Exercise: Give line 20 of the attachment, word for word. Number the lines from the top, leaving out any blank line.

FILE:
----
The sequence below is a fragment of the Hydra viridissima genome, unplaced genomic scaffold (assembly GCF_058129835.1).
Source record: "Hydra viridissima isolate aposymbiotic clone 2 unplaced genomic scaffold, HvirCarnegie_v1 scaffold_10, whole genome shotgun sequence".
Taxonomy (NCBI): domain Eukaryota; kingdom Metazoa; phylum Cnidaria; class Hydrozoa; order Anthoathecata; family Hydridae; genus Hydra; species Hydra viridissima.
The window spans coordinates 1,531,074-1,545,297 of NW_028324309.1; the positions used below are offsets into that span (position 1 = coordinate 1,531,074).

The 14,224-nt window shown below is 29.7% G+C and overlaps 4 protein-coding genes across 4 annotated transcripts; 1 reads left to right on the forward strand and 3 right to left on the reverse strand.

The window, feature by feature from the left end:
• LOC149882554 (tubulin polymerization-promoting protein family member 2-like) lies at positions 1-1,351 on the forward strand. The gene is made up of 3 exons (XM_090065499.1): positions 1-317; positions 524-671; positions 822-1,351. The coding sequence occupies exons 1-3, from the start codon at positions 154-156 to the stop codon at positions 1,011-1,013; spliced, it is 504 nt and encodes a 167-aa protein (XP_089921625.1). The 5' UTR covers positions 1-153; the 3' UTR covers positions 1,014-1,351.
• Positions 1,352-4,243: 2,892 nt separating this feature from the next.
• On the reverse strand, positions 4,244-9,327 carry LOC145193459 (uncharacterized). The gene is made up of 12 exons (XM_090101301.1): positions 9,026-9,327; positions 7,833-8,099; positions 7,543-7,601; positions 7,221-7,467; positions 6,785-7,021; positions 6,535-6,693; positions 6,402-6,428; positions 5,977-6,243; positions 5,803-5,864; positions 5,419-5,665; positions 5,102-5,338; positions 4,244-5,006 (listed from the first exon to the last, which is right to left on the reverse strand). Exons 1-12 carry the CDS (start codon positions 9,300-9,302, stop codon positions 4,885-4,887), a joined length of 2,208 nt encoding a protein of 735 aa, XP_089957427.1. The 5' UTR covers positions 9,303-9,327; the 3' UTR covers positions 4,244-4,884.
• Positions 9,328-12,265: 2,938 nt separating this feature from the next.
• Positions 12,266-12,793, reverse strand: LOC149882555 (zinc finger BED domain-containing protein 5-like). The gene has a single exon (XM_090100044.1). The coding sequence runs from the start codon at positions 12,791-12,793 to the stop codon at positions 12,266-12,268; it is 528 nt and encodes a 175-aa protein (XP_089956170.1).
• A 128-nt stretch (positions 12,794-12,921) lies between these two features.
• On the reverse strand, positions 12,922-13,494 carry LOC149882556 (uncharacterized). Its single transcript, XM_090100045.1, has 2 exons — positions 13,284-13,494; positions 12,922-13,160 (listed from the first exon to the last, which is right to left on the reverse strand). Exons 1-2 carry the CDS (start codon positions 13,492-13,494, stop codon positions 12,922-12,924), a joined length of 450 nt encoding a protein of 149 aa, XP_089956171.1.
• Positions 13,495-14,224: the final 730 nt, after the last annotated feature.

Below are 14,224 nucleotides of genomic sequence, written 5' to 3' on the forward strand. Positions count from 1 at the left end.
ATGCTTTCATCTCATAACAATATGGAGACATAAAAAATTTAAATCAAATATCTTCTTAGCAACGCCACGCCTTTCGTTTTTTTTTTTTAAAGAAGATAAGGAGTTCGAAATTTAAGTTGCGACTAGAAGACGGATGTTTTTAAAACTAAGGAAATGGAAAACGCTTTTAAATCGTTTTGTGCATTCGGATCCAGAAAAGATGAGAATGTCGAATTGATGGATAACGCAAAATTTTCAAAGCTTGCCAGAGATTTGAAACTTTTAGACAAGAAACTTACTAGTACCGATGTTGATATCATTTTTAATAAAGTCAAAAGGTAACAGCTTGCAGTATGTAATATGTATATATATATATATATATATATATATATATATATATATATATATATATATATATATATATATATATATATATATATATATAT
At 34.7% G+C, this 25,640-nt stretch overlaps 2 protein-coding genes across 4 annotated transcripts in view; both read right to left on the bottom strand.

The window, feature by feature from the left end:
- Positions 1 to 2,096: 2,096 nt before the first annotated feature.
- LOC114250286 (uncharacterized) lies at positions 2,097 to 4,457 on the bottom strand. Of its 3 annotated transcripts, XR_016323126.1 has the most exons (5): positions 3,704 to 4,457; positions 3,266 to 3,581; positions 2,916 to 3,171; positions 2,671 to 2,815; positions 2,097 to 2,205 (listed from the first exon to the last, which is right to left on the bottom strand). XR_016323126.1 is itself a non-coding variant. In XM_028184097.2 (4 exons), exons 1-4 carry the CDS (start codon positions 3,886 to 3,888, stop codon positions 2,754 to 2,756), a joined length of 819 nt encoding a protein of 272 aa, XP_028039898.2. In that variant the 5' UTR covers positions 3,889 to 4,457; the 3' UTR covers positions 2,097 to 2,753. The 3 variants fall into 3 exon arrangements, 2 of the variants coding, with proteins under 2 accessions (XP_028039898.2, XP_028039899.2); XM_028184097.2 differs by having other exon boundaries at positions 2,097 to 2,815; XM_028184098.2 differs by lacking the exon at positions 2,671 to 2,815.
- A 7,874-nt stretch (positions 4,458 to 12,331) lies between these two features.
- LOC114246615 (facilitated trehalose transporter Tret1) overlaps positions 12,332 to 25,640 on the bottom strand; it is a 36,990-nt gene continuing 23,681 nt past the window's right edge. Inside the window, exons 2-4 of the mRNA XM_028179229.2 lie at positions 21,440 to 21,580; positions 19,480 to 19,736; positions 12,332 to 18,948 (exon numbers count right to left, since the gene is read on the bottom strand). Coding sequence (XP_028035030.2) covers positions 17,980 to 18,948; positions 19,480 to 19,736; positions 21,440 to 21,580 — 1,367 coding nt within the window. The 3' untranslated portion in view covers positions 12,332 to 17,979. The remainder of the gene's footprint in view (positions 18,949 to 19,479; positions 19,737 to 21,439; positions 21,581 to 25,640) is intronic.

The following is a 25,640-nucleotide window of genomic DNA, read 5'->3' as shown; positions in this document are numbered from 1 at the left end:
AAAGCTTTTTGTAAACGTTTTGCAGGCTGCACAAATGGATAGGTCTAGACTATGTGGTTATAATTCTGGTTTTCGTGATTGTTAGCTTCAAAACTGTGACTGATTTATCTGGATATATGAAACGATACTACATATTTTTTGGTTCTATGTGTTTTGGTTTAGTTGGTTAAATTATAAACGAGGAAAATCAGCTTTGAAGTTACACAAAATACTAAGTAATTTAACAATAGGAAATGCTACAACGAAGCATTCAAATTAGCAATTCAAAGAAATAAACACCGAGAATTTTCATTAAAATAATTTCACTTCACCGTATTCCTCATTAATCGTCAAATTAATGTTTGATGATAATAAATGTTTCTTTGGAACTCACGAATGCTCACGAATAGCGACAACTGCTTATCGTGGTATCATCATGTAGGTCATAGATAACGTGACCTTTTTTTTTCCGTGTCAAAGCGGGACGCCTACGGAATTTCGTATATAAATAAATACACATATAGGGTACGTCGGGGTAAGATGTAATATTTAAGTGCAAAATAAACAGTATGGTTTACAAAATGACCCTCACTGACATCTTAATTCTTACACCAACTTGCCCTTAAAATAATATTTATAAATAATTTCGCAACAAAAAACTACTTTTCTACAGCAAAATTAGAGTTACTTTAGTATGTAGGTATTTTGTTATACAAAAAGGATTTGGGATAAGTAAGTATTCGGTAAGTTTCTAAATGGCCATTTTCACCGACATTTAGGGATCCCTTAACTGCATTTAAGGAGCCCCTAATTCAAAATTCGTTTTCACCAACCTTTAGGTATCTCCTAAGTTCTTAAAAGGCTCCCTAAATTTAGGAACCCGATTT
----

- LOC114250286 (uncharacterized) lies at positions 2,097 to 4,457 on the bottom strand. Of its 3 annotated transcripts, XR_016323126.1 has the most exons (5): positions 3,704 to 4,457; positions 3,266 to 3,581; positions 2,916 to 3,171; positions 2,671 to 2,815; positions 2,097 to 2,205 (listed from the first exon to the last, which is right to left on the bottom strand). XR_016323126.1 is itself a non-coding variant. In XM_028184097.2 (4 exons), exons 1-4 carry the CDS (start codon positions 3,886 to 3,888, stop codon positions 2,754 to 2,756), a joined length of 819 nt encoding a protein of 272 aa, XP_028039898.2. In that variant the 5' UTR covers positions 3,889 to 4,457; the 3' UTR covers positions 2,097 to 2,753. The 3 variants fall into 3 exon arrangements, 2 of the variants coding, with proteins under 2 accessions (XP_028039898.2, XP_028039899.2); XM_028184097.2 differs by having other exon boundaries at positions 2,097 to 2,815; XM_028184098.2 differs by lacking the exon at positions 2,671 to 2,815.